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Which Author is Normally Responsible for Sharing Reprints of a Publication with Readers?


In the world of academic publishing, the dissemination of research findings is of utmost importance. One aspect of this process is the sharing of reprints, which are copies of published articles or papers. Reprints are crucial for researchers, scholars, and other interested readers who may not have access to the original publication. While the responsibility for sharing reprints can vary depending on the specific circumstances, certain authors are commonly tasked with this important duty. In this article, we will explore the typical roles and responsibilities of authors in sharing reprints with readers.

Primary Author

The primary author of a publication is generally considered to be the lead or corresponding author. This individual is responsible for coordinating the research, organizing the manuscript, and corresponding with the journal throughout the publication process. As such, the primary author often plays a pivotal role in sharing reprints with readers.

Upon acceptance of an article for publication, the primary author may receive a certain number of reprints, typically in the form of a PDF file or printed copies. These reprints are intended for the author’s personal use, distribution to co-authors, and dissemination to colleagues, collaborators, or interested parties. The primary author is expected to utilize these reprints strategically to ensure wider access to the published work.


Co-authors, also known as secondary authors, contribute significantly to the research and writing process, and they may share responsibilities for disseminating reprints. While the primary author often takes the lead, co-authors are entitled to receive copies of reprints as well. This enables them to promote their own contributions and share the work with their respective networks.

Co-authors can use their allocated reprints for various purposes, such as distributing them to colleagues, presenting them at conferences, including them in grant applications, or even sharing them on personal websites or social media platforms. In doing so, co-authors play a crucial role in expanding the reach of the publication and fostering greater engagement with the research community.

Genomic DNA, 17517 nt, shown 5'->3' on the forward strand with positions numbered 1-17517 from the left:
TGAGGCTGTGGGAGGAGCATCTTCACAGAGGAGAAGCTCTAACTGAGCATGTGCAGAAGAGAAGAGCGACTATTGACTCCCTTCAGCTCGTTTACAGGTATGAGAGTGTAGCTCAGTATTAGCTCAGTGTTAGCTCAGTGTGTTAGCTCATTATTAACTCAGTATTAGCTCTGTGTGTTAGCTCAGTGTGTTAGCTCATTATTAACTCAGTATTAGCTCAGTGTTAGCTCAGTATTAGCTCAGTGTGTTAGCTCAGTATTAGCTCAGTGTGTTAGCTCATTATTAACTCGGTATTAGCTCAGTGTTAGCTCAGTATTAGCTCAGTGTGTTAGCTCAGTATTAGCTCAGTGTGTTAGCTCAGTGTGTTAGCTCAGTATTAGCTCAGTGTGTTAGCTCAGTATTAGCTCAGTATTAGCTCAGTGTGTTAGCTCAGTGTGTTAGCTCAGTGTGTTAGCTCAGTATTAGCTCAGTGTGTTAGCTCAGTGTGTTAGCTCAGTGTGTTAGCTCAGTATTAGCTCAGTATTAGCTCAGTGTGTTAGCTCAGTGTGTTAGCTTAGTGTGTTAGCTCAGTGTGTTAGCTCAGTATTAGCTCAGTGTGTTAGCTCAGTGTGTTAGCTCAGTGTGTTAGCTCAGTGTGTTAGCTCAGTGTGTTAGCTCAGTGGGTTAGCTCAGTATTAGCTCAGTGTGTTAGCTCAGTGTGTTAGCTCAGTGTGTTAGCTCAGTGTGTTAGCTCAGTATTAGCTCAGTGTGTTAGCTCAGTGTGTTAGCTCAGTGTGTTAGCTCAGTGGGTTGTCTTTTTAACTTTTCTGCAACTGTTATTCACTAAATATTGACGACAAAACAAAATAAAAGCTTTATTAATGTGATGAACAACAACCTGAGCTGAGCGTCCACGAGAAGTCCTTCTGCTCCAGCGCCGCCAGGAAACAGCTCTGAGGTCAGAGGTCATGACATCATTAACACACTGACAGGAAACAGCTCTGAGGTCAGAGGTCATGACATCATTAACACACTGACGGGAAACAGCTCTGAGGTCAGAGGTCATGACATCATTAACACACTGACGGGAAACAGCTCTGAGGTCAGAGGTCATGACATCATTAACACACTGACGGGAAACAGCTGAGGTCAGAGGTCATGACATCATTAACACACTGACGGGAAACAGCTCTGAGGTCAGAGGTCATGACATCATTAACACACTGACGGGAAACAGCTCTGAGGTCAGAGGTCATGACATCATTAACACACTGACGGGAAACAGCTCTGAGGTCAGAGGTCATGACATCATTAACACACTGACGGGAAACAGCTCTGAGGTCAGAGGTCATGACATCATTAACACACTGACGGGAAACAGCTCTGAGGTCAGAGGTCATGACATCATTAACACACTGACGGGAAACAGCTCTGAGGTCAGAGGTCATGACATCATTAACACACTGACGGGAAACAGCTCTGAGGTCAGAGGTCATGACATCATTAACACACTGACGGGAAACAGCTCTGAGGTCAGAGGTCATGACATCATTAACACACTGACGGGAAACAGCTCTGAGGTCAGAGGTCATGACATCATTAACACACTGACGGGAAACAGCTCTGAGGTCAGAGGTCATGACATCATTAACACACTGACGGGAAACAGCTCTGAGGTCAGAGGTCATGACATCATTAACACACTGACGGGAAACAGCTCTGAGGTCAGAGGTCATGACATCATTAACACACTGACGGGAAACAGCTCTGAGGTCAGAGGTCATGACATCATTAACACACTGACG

Research Institutions and Funding Agencies

In some cases, the responsibility for reprint dissemination may extend beyond individual authors to research institutions or funding agencies. These entities often recognize the value of the research they support and may acquire a substantial number of reprints from the publisher. They can then distribute these reprints to researchers within their organization or network, ensuring broader accessibility to the published work.

Open Access Publications

With the increasing popularity of open access publishing, the responsibility for sharing reprints may shift to the readers themselves. Open access articles are freely available to the public, eliminating the need for traditional reprint dissemination. Instead, readers can directly access the full text of the publication online, either through the publisher’s website, academic databases, or institutional repositories.


In the world of academic publishing, the responsibility for sharing reprints of a publication with readers primarily falls on the primary author, followed by co-authors. They are entrusted with the task of disseminating reprints to colleagues, collaborators, and interested parties to ensure wider access to the published work. Additionally, research institutions and funding agencies may also play a role in reprint distribution, particularly when they are directly involved in supporting the research. The rise of open access publishing has further revolutionized the availability of research articles, allowing readers to access publications directly online.

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